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Late reading of Exalted: the Lunars

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  • #91
    All right, finishing off the Traits chapter.

    Going to skip right over the description of the most basic anima powers, and on to their version of the Great Curse. It’s honestly not very good; the whole opening about how it damns Lunars to degenerate into beasts and made it impossible to feel fully at home in human society might have had potential, but I’ll get to that. What’s really weird is the manner in which it is triggered; getting points of Limit from suppressing primary Virtue is all well and good, but the full moon thing is here, and it’s actually stranger than it was in Second Edition, since exposure to it doesn’t just make you have to roll to add points of Limit. A Willpower roll needs to be made, and if it botches then the Curse is triggered immediately and lasts for the night, while if it succeeds… each success equals an hour that the Curse can be held off, before it triggers. So if one is struck by the full moon’s light early enough in the night, there’s no getting away from the Curse. No basis is given for this, no sense of connection or provocation, and it has very little to do with the mythology associated with the actual Full Moon Caste. It’s not very evocative of the personalities of Lunar characters, and is overall strangely impersonal. Kind of makes Limit accumulation from Virtues feel a bit redundant.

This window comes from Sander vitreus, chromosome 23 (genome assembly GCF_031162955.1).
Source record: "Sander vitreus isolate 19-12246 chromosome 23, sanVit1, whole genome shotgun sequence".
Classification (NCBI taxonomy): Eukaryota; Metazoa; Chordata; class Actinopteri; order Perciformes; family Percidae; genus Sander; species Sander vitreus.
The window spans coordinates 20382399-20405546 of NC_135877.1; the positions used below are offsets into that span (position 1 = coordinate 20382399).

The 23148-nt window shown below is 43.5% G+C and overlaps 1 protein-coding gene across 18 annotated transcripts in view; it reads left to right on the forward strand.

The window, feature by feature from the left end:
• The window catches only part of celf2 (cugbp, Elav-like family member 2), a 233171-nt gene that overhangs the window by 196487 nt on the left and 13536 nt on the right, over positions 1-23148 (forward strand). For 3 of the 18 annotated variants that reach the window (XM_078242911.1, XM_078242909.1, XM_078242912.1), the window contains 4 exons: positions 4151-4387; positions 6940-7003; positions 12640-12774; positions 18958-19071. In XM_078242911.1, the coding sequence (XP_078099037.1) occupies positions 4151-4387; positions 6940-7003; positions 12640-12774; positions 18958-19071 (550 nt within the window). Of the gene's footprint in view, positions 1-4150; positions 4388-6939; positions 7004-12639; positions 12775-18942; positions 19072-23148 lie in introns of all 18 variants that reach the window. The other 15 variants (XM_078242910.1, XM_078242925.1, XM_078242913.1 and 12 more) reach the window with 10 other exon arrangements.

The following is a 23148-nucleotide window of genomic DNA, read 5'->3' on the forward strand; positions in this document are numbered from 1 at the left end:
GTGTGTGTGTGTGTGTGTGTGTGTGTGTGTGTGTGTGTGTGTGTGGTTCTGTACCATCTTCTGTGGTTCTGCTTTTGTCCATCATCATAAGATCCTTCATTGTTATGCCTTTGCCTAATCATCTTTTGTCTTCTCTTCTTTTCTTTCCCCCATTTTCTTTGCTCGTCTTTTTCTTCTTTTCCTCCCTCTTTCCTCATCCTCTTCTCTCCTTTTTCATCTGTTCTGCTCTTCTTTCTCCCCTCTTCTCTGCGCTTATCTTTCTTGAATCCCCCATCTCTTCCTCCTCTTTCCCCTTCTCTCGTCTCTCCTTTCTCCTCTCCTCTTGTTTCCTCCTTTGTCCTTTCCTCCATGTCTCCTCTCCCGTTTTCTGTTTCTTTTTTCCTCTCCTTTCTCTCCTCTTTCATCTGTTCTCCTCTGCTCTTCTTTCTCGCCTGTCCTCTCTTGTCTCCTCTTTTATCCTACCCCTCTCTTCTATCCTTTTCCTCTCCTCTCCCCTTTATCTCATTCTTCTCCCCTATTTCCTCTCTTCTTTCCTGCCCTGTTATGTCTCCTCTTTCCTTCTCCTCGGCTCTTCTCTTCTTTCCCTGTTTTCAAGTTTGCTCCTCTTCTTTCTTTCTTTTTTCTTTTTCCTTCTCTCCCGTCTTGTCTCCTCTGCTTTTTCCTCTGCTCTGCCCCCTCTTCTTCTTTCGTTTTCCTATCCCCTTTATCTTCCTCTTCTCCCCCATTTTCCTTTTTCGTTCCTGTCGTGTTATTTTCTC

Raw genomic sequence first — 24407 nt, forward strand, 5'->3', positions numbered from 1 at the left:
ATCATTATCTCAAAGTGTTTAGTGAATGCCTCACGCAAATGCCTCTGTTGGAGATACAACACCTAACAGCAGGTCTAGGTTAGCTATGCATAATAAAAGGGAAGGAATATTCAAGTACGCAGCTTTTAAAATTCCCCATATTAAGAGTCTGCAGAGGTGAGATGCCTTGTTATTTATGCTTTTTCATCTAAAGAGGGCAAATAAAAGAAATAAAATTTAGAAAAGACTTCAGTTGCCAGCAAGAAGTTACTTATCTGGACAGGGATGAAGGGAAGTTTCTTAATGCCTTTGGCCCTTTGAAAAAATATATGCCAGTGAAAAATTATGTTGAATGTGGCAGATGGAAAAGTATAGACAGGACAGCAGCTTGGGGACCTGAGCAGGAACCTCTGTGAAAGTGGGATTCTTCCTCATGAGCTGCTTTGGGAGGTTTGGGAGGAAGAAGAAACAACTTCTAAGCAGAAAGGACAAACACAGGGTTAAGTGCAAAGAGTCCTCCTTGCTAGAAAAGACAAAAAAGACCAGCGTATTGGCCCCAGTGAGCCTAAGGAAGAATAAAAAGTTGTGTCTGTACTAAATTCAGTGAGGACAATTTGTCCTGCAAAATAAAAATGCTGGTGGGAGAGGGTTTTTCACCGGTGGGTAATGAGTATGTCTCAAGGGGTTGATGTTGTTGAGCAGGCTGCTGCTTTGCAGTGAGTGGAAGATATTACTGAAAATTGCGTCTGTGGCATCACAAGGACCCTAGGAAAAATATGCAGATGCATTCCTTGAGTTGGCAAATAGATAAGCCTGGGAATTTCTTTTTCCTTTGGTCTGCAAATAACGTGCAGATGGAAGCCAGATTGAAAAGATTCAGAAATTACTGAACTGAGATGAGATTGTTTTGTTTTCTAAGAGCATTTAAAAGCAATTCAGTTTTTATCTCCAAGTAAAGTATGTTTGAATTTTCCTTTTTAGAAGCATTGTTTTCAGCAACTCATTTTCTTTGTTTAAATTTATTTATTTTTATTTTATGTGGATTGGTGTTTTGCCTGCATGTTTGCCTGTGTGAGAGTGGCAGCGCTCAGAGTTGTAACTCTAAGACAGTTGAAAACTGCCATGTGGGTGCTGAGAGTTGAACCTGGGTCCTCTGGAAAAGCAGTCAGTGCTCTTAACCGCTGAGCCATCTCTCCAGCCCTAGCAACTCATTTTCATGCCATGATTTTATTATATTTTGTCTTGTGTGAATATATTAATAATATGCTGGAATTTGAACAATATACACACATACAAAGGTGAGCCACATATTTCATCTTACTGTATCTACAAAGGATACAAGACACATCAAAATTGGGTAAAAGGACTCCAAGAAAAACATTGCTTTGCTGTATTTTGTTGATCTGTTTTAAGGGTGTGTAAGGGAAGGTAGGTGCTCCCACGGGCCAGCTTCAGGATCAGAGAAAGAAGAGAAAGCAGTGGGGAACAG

Same goes with the actual specific forms of the Curse (it’s never deigned to be given a name such as Virtue Flaw), as there’s only one for each primary Virtue. The specifics… aren’t exactly terrible, but I don’t quite find them to live up to the premise of being reduced to beasts; you’ve got becoming indecisive, submissive and risk-averse (Compassion), inconsiderate and merciless in the face of vulnerability (Conviction), impulsive and indulgent in the extreme (Temperence), and short-tempered and belligerent (Valor). They’re not terrible as premises for a kind of ironic inversion, but even if that was what they set out to be they end up feeling very bare bones next to the Solar one. The Valor form also has an unpleasant use of the term “autistic” in describing how uncommunicative the Lunar is rendered. I don’t know, the whole thing falls flat to me.

    Hmm, anima banner information feels especially disjointed, since this is where the point about form lock is placed. As for the concept itself, I was never as averse to the premise as most people were, but I can see how it felt contrary to the idea of shapeshifting Exalted. But that’s purely retrospective, in context it’s just another detail.